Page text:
Akele Parnell has been celebrating Juneteenth for many years, but this Friday will be the first time he officially has the day off from work.
“Even as an African American from Birmingham, Alabama, it wasn’t something that was just widely celebrated as I was growing up,” said Parnell, an attorney working at the Chicago Lawyers Committee for Civil Rights. “So even in many African American communities, it’s not as widely celebrated. I think that will change from here on out.”
Parnell’s organization, a small team of mission-oriented attorneys, is part of a growing number of workplaces to mark Juneteenth as a paid holiday for the first time this year. In the Chicago area, the trend includes locally-headquartered giants, such as biotechnology AbbVie and insurance company Allstate, as well as small retailers and nonprofits.
“We think it’s wonderful. We think it’s past time,” said Mary Morten, president of Morten Group, a national consulting firm based in Chicago that works with clients on issues around racial equity, diversity, inclusion and executive placements. “I think this is a way that employers are trying to say to their black staff, ‘We stand with you. We support you. We hear you.’ ”
Juneteenth commemorates June 19, 1865, the day that Union soldiers went to Galveston, Texas, to tell slaves that the Confederacy had lost the Civil War and that they had been freed. This was nearly two-and-a-half years after the Emancipation Proclamation had gone into effect. The holiday has gained greater attention in recent weeks after the killing of George Floyd in Minneapolis ignited widespread protests against police brutality and other forms of continued oppression of black Americans.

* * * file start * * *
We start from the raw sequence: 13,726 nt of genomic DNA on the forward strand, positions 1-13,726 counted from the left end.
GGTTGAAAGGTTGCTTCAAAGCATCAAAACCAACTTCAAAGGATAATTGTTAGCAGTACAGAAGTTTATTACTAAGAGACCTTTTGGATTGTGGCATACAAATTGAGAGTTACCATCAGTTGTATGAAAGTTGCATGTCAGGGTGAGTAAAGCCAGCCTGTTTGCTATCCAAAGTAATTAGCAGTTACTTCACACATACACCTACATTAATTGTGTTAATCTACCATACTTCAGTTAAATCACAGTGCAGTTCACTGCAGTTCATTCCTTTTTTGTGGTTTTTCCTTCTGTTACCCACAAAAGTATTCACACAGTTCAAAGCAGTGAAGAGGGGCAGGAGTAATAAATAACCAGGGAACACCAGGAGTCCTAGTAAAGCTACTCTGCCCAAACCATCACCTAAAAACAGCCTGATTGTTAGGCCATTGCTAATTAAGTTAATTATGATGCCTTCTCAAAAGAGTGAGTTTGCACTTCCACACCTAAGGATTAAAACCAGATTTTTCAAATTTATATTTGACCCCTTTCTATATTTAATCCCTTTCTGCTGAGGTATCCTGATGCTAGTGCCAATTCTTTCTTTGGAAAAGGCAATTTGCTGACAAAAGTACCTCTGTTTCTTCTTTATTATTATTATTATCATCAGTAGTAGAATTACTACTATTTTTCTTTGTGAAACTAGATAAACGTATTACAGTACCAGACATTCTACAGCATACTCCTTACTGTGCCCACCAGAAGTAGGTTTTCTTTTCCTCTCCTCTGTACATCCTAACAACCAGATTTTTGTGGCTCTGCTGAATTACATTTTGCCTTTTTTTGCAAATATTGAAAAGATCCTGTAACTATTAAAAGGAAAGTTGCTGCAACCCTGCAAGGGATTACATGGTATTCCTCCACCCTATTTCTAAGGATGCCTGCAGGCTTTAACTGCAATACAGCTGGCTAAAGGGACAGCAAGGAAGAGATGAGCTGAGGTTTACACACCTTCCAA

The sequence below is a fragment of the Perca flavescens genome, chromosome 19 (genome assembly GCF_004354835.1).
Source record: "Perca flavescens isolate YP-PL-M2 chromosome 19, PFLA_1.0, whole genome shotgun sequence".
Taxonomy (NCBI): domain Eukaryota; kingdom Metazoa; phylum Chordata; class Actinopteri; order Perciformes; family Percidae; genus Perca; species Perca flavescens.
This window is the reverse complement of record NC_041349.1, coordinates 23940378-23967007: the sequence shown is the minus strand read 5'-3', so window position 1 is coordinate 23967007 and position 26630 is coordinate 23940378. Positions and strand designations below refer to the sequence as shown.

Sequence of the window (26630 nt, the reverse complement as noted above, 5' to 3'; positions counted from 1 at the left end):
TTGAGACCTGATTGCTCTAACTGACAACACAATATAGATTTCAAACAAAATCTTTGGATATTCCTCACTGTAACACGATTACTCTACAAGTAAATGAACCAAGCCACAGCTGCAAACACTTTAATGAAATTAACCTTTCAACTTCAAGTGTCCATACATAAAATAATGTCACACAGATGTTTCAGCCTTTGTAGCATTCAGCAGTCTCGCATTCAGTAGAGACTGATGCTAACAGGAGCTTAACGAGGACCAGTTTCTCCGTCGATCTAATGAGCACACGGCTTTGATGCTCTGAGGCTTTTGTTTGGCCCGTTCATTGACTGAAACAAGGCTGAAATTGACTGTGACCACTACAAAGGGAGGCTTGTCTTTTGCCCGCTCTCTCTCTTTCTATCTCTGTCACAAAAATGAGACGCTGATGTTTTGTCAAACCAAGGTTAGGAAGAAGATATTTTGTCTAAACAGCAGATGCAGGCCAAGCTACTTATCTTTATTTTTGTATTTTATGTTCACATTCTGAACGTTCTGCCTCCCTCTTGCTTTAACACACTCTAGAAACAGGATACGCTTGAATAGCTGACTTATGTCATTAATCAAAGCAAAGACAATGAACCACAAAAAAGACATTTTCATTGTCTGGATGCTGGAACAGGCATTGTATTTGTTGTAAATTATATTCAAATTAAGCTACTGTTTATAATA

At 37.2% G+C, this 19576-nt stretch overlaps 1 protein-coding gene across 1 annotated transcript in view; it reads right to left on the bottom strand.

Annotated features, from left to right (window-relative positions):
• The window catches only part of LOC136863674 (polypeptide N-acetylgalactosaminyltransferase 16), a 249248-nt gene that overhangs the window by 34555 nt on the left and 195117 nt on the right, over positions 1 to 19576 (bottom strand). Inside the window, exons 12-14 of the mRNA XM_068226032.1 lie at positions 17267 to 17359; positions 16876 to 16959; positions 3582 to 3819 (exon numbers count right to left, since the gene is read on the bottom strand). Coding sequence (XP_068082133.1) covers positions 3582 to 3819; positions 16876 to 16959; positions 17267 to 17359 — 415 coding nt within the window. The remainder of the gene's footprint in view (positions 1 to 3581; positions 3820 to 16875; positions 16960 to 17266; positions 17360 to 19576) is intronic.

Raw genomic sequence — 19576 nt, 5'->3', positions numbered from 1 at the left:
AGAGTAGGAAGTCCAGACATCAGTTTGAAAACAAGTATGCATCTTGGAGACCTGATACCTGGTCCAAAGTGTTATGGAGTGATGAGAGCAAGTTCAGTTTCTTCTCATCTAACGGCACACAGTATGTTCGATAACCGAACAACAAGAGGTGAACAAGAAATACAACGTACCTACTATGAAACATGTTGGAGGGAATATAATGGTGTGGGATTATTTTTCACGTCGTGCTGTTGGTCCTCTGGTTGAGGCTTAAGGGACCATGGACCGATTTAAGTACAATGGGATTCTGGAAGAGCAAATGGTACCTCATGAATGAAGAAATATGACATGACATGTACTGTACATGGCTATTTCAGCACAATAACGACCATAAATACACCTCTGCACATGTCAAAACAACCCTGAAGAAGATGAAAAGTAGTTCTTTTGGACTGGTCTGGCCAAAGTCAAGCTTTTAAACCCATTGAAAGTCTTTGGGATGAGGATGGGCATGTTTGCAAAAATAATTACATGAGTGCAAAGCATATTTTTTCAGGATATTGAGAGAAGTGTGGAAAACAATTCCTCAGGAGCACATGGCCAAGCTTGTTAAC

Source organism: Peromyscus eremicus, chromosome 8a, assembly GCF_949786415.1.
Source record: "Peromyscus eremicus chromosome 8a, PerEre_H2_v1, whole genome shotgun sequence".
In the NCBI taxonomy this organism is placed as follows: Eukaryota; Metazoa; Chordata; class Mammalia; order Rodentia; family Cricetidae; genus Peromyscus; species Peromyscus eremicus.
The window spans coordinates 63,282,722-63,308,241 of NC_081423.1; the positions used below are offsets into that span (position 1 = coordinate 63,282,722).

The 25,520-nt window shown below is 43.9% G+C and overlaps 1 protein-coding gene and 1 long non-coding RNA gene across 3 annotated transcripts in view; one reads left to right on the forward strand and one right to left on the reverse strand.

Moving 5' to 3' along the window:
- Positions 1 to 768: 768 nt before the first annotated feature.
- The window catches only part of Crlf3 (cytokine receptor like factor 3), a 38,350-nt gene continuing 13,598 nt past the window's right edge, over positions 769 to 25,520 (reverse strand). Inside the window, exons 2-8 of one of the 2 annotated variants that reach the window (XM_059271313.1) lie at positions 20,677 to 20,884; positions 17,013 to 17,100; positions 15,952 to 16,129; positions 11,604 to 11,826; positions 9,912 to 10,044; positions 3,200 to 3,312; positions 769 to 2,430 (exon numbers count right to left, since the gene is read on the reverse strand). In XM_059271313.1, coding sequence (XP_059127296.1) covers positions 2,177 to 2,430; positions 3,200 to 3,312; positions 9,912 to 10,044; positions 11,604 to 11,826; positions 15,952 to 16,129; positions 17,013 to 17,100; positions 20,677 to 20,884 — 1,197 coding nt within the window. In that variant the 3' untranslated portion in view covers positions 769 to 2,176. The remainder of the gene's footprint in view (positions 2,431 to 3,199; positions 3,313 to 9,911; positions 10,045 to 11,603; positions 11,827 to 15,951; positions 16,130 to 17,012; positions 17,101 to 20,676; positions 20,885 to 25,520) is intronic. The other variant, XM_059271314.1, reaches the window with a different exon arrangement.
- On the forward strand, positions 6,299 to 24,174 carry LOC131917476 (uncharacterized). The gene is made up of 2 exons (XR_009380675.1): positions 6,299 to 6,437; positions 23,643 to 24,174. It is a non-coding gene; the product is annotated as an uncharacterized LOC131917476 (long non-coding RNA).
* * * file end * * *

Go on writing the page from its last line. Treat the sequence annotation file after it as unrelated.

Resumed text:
Morten said making Juneteenth as a paid holiday shows that an employer is willing to go beyond issuing a statement in support of the Black Lives Matter movement. But she cautions that the work cannot end there. Morten said employers still need to bring their teams together to discuss the reality of race and equity in their workplaces and redress issues.
“We are at a place in the country where people want actions, not platitudes,” she said.
For some people who will now have the day off for the first time, it’s also a moment to reflect on their role in promoting justice and equality.
“We think it should be a time to educate ourselves with black history, honor those lost to enslavement in the United States and take time to think about how we can be stronger allies and create changes in our platform and place within our community,” said Ray Zupp, art and marketing director at Foursided, a gift store and framing shop with four locations on Chicago’s North Side that is giving its 20 employees the day off.
In addition to using the day to read further on black history, Zupp said he and other employees will donate their day’s pay to black-led organizations. He added that the company has also signed the 15 Percent Pledge, a national movement to encourage retailers to devote at least 15% of their shelf space to products from black-owned businesses.
Chicago Ald. Maria Hadden, 49th Ward, said the movement of private-sector companies observing Juneteenth is giving her hope that the City of Chicago might follow suit. The Chicago City Council passed a resolution Wednesday to celebrate Juneteenth every year. However, an ordinance Hadden introduced last November — and co-sponsored by 40 other aldermen — to make the day an official city holiday is languishing in committee.
For Parnell, a component of Juneteenth has always been reading and reflection on the legacy of slavery and the struggle for black liberation. He said he hopes those who are new to observing Juneteenth will take time to do the same.
“I wouldn’t want this to be just another day off work,” he said. “I think it really should center on the struggle for black liberation and how that’s ongoing.”
Odette Yousef is a reporter with WBEZ’s Race, Class and Communities desk. Follow her @oyousef.